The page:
We are honored to have three talented judges participating in the second year of these contests. The Patricia Goedicke Prize in Poetry will be judged by Noah Eli Gordon. Joy Williams will select the winner of the Montana Prize in Fiction. The winner of the Montana Prize in Creative Nonfiction will be selected by Brian Bouldrey.

Submissions are accepted December 1 through February 29. Winners receive $500 and publication in CutBank 71. All submissions will be considered for publication in CutBank.

The contests' $13 entry fee includes a one-year, two-issue subscription to CutBank, beginning with the prize issue, CutBank 71.

Please send only your best work. With all three of these awards, we are seeking to highlight work that showcases an authentic voice, a boldness of form, and a rejection of functional fixedness.


Submissions postmarked earlier than December 1, 2008 or later than February 29, 2009 will be returned unread (along with payment).

Submissions are accepted via postal mail only. Please include SASE for reply and prepare your manuscript according to CutBank's conventional submission guidelines. The contest entry must be noted on the envelope and cover letter, i.e.:

The Patricia Goedicke Prize in Poetry
English Dept, LA 133
University of Montana
Missoula, MT 59812

A $13 contest entry fee includes a one-year subscription to CutBank. The entry fee covers the reading of a single submission in a single genre. Prose writers, please send only a single work of no greater than 40 printed pages. Poets may submit up to five poems. Submissions that exceed these guidelines will be returned unread, along with payment. Please submit only once within in a genre, although writers are permitted to submit in multiple genres.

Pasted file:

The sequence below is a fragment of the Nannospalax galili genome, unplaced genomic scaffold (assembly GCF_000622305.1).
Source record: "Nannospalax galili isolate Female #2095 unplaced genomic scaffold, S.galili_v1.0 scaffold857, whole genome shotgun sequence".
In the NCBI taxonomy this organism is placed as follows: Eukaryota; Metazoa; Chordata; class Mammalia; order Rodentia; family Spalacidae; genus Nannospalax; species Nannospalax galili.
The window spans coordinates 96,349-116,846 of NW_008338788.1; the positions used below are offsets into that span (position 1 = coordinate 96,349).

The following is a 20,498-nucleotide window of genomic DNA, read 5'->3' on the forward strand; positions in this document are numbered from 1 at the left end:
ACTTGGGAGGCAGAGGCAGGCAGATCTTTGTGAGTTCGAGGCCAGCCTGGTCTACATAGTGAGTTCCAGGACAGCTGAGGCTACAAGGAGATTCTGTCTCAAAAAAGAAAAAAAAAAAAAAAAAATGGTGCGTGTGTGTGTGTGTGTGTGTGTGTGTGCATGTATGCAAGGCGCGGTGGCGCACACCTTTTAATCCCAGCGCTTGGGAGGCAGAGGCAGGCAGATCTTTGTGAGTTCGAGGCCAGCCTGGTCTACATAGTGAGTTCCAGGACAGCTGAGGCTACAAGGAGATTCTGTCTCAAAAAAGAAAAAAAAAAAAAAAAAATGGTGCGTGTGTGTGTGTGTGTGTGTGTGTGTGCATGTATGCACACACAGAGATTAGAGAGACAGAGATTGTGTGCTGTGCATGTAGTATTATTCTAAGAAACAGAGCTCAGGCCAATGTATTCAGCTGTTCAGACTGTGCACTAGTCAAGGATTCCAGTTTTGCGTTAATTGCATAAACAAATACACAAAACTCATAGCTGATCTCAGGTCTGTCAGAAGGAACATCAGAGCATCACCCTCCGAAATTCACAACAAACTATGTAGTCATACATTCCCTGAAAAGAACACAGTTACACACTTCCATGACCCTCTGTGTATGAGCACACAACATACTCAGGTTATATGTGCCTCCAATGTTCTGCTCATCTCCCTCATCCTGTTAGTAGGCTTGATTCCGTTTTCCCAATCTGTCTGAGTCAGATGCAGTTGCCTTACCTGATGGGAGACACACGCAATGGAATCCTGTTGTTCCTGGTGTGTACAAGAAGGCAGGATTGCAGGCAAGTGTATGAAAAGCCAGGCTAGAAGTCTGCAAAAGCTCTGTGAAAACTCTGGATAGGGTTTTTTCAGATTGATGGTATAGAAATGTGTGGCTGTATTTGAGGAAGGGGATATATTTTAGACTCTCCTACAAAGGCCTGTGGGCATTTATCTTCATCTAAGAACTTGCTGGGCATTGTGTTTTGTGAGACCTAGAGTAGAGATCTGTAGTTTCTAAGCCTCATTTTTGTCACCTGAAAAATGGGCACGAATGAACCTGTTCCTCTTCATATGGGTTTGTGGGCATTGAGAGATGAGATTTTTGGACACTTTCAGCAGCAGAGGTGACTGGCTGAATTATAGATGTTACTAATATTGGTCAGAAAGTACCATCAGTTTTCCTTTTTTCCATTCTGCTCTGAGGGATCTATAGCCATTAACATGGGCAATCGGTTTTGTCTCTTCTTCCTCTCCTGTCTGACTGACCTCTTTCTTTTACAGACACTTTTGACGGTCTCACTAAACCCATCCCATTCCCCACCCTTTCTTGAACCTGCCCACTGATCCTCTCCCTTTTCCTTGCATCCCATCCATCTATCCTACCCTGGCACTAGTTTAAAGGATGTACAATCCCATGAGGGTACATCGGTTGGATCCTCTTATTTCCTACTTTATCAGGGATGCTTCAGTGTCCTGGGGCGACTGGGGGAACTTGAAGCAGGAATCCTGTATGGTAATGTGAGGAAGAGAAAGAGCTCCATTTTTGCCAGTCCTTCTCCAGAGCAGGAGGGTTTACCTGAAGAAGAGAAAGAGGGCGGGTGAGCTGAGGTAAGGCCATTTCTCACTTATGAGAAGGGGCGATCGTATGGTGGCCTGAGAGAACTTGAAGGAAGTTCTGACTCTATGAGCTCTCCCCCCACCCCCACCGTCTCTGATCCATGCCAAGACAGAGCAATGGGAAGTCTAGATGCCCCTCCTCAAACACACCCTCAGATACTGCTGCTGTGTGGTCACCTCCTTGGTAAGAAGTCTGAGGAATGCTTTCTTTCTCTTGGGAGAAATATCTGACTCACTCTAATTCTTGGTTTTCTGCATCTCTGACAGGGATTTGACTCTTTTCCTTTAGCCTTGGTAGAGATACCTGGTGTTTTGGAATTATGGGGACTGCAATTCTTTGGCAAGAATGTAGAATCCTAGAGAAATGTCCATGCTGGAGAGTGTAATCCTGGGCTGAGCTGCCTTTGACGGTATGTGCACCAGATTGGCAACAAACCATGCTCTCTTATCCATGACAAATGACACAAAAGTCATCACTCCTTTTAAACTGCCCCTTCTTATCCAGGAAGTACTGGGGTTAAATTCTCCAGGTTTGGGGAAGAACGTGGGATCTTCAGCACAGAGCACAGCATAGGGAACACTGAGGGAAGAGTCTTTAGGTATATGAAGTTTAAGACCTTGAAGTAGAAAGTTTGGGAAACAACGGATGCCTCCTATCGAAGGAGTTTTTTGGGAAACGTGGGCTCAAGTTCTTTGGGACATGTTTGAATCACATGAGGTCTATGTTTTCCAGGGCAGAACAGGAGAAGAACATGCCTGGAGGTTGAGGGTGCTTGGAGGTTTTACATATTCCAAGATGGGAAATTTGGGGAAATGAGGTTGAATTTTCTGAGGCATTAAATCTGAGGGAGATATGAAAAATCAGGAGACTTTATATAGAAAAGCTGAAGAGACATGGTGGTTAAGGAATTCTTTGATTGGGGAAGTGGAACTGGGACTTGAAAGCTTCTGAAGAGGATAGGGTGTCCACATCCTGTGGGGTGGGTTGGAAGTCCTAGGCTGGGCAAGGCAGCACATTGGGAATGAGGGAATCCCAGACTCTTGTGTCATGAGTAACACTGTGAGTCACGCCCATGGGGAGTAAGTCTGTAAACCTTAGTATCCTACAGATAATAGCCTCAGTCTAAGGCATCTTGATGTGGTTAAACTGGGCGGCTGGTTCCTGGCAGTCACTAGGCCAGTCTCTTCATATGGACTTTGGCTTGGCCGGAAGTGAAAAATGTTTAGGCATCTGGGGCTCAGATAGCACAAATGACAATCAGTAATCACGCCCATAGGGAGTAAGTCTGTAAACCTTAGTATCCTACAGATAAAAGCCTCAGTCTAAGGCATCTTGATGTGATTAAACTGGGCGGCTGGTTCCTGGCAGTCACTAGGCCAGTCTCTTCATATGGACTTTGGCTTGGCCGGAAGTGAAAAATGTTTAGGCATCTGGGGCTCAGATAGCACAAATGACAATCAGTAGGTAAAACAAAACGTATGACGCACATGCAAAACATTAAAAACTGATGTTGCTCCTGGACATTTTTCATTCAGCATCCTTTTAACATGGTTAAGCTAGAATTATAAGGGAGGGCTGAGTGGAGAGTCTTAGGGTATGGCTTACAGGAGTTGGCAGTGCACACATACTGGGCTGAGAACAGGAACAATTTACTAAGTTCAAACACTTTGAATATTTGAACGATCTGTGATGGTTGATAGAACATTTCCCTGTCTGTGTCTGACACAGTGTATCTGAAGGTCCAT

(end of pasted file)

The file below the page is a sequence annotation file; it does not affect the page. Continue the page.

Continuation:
Please include a short cover letter that mentions your address, phone number, and email address, as well as the title of your work. Please include the author's name on the manuscript—names will be removed from the pool of submissions that goes before our contest judges.

Current subscribers may submit for the same $13 fee—subscriptions will be extended by one year.

Please submit entry fee by personal or cashier's check. Checks can be made out to CutBank Literary Magazine.

Entrants will be notified of their submission status no later than May 15, 2009. One winner in each genre, as chosen by our guest judges, will receive a $500 award and publication in CutBank 71, our summer 2008 issue. Winners will be required to complete a W-9 form to receive payment. All manuscripts are considered for publication in CutBank. All rights to selected manuscripts revert to the author upon publication. The author grants their permission to have their work electronically archived as part of CutBank 71 in EBSCO International's subscription-based research database.

Current University of Montana students and faculty and former CutBank staff are not eligible for the awards.


No comments: